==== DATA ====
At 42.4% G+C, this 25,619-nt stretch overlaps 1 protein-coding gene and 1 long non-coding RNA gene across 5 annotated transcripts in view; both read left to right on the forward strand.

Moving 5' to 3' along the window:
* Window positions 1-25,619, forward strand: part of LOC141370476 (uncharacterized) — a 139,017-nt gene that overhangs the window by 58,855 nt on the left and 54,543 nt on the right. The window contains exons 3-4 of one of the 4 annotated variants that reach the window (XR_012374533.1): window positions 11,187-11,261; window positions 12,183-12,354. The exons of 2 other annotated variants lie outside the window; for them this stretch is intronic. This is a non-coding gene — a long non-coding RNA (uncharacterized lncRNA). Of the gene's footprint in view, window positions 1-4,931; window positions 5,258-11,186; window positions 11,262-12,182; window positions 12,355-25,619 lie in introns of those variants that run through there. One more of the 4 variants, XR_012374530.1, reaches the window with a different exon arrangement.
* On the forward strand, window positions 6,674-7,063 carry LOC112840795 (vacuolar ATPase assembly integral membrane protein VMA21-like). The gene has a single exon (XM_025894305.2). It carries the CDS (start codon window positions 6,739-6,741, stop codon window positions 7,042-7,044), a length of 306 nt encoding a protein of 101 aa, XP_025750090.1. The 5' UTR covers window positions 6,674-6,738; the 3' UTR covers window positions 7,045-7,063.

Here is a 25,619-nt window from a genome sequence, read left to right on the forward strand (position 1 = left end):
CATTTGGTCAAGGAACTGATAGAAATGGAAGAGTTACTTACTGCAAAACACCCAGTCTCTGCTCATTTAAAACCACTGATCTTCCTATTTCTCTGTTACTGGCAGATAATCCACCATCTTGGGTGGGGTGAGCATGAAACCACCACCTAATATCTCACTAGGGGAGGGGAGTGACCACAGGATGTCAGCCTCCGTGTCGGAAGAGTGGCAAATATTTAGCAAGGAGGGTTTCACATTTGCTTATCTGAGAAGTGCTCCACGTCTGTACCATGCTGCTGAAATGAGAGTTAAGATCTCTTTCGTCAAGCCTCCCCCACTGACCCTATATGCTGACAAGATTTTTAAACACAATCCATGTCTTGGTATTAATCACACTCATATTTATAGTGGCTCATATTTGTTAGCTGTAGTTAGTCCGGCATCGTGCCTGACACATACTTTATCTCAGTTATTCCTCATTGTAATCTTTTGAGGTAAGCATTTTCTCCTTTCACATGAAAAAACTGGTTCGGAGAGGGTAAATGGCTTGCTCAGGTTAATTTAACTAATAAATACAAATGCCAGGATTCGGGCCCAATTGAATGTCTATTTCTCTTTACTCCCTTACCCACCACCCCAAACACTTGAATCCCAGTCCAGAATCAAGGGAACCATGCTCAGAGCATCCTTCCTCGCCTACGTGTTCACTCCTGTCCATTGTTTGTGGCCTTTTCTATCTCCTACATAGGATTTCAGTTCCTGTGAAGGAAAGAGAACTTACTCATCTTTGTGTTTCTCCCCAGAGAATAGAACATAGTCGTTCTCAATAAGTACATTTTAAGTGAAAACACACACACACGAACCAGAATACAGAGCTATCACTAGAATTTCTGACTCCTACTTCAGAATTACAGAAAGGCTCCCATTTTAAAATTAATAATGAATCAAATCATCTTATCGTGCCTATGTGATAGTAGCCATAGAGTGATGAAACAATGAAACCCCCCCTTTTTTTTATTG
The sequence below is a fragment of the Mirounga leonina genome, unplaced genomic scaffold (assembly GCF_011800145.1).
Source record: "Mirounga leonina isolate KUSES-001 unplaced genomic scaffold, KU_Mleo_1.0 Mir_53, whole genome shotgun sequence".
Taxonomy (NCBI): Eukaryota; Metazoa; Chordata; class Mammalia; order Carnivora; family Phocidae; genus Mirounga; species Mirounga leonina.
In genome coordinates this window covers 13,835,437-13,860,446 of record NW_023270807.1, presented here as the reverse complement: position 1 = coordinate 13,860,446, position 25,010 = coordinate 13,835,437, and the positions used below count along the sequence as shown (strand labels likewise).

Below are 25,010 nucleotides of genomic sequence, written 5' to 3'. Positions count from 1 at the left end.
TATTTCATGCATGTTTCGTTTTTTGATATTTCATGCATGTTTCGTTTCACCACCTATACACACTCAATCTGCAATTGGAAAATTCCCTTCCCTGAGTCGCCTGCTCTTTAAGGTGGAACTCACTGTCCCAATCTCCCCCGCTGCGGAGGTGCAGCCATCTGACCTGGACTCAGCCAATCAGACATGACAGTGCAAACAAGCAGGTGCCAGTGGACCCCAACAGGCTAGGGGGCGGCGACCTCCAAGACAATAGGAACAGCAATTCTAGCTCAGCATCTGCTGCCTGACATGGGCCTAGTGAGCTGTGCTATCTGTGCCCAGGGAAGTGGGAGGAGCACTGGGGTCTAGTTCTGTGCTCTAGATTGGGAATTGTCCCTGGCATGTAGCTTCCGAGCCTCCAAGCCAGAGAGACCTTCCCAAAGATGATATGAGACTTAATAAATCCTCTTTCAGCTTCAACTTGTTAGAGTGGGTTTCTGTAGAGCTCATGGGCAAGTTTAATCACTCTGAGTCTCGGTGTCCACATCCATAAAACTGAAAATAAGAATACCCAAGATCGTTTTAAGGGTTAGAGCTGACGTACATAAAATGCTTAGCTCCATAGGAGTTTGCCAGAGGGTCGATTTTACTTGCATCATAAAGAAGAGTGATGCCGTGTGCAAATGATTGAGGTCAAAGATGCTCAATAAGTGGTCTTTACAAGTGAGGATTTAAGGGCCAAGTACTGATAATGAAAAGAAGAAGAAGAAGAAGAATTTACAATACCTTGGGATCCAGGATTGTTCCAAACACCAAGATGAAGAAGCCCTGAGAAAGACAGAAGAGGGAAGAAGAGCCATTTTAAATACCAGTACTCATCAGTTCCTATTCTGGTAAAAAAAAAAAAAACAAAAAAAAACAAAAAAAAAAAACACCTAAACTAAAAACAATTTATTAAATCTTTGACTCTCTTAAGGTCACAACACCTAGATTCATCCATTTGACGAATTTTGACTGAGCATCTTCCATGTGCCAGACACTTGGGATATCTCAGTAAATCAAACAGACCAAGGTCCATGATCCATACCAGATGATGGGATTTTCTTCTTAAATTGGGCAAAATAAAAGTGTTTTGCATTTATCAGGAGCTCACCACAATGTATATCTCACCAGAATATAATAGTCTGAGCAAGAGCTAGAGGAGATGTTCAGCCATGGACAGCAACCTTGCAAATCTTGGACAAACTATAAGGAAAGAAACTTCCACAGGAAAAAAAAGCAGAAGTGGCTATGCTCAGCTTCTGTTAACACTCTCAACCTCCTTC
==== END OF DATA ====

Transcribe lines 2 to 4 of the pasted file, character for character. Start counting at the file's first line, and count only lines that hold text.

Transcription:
Moving 5' to 3' along the window:
* Window positions 1-25,619, forward strand: part of LOC141370476 (uncharacterized) — a 139,017-nt gene that overhangs the window by 58,855 nt on the left and 54,543 nt on the right. The window contains exons 3-4 of one of the 4 annotated variants that reach the window (XR_012374533.1): window positions 11,187-11,261; window positions 12,183-12,354. The exons of 2 other annotated variants lie outside the window; for them this stretch is intronic. This is a non-coding gene — a long non-coding RNA (uncharacterized lncRNA). Of the gene's footprint in view, window positions 1-4,931; window positions 5,258-11,186; window positions 11,262-12,182; window positions 12,355-25,619 lie in introns of those variants that run through there. One more of the 4 variants, XR_012374530.1, reaches the window with a different exon arrangement.
* On the forward strand, window positions 6,674-7,063 carry LOC112840795 (vacuolar ATPase assembly integral membrane protein VMA21-like). The gene has a single exon (XM_025894305.2). It carries the CDS (start codon window positions 6,739-6,741, stop codon window positions 7,042-7,044), a length of 306 nt encoding a protein of 101 aa, XP_025750090.1. The 5' UTR covers window positions 6,674-6,738; the 3' UTR covers window positions 7,045-7,063.